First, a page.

Here’s an important message to all of the people who made this selection top the Banned Books List . . . .
Do you actually think that by removing stories like these from school libraries that it will also magically eliminate any nastiness from ever occurring to your speshul snowflakes???? I mean, I understand that Virginia might not be everyone’s idea of a great time, but silencing her won’t keep the superbadawful stuff from happening.
The good news is, I loved Virginia enough for at least 20 or 25 naysayers. And I loved the messages contained in this little slice of awesome even more. Sure things got wrapped up in a tidier way than would happen in real life, but it’s a YA book FFS. What’s the message supposed to be? “Everything is horrible and life sucks?” That’s what the grit lit genre is for.
So what kind of things are within the pages of this little gem? Well, I’ll tell you. But first, to all the helicopter parents out there . . . .
The Earth, My Butt, and Other Big Round Things tells some straight up truths such as . . . .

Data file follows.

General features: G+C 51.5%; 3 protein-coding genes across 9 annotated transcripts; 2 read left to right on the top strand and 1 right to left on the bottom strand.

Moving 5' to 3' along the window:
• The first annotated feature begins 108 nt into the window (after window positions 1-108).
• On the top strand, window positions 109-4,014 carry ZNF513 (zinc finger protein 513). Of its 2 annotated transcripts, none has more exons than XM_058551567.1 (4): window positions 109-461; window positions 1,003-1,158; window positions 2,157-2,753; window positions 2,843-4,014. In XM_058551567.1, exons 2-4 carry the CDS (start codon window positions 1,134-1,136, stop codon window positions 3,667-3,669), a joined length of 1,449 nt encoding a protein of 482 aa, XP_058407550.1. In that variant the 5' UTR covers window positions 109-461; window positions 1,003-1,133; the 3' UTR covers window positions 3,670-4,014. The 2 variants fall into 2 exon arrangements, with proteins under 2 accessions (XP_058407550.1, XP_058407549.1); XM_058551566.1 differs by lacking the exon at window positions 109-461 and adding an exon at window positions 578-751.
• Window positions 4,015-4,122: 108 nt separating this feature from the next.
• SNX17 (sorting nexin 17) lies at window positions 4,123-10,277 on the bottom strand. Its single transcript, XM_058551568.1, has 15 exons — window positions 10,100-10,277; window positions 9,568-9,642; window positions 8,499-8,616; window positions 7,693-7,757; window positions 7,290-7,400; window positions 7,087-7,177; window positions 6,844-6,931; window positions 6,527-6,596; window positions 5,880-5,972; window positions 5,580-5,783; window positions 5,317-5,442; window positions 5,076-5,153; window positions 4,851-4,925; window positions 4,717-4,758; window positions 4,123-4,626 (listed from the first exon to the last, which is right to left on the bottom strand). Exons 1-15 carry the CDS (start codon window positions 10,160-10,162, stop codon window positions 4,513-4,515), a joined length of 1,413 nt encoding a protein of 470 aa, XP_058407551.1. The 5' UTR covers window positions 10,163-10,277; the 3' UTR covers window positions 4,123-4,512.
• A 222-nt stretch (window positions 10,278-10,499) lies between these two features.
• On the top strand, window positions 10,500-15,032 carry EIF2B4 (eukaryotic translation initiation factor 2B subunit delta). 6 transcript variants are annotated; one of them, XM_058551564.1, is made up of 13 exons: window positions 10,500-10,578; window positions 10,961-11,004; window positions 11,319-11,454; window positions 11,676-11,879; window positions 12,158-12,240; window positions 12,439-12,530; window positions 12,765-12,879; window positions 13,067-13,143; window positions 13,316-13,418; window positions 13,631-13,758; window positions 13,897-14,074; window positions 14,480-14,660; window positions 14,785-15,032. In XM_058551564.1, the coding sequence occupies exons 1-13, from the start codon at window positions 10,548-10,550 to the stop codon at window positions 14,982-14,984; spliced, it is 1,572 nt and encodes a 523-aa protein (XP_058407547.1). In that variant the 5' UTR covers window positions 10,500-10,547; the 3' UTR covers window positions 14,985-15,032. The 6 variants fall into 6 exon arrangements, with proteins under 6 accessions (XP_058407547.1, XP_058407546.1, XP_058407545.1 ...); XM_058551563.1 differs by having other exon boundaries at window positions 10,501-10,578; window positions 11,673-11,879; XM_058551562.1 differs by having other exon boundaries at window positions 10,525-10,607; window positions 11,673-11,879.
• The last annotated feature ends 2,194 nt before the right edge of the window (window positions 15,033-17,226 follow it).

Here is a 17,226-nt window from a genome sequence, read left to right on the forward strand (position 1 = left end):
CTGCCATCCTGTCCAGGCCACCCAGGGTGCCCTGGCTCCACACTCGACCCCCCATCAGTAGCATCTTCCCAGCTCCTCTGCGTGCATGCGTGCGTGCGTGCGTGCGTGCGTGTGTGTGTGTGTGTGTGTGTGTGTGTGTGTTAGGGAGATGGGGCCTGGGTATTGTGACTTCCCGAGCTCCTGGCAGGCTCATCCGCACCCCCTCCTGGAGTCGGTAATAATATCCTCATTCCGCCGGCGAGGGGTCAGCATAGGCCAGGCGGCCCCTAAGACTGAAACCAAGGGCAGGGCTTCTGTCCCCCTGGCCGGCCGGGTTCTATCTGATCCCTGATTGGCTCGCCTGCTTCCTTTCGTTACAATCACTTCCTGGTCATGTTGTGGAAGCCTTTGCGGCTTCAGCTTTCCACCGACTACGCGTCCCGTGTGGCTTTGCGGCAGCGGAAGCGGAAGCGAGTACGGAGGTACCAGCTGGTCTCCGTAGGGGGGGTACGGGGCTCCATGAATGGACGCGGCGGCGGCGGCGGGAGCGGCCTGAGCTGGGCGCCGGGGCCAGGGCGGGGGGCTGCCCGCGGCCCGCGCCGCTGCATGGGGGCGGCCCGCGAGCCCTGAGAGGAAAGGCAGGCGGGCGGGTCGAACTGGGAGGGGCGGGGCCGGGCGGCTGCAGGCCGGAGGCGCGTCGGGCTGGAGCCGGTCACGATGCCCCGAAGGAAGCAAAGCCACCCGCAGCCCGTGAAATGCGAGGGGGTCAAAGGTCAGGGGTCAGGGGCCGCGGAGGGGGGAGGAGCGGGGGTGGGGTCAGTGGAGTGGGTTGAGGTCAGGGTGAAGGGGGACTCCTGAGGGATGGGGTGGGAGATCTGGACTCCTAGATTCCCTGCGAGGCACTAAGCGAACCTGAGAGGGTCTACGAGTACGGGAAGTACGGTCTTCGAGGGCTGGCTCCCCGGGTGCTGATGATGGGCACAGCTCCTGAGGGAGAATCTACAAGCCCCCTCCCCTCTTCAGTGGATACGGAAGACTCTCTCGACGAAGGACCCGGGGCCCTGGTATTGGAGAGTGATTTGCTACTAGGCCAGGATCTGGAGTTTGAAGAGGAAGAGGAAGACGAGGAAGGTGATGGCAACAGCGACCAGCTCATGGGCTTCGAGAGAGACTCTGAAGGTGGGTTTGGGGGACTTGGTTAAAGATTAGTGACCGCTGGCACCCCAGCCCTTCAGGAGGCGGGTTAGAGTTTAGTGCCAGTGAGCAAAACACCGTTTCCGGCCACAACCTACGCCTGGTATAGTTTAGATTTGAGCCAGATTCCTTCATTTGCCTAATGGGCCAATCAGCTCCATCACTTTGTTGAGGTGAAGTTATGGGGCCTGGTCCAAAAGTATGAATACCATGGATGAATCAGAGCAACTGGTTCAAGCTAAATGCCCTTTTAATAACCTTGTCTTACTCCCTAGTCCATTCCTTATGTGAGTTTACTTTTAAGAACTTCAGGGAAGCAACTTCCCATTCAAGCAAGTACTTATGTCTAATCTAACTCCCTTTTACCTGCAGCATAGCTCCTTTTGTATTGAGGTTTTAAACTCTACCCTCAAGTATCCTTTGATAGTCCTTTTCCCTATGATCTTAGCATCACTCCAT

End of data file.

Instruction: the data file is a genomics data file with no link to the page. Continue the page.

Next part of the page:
“Losing your virginity is sloppy and painful and about as fun as getting your toe amputated, so it should definitely happen with someone you care about.”
Virginia learns that maybe her brother didn’t really deserve to be put up on a pedestal like she always thought when he gets kicked out of college . . .
And discovers that while she feels this way . . . .
“I know what it’s like to hate your body so much that you want to hurt it.”
Even a person who she thought was perfect, might be hiding the truth about what they do to get there.
Most importantly, Virginia eventually comes to terms with the fact that this line of thinking is disgusting . . . .
Because everyone deserves friendship and love – no matter their size.
I loved watching Virginia find her voice and realize that . . . .
“I think people can choose to be victims or they can choose to be empowered and to carry on. That’s what I want. To be empowered.”
And to any youngster who might be reading this review who can relate to Virginia. Please remember . . . .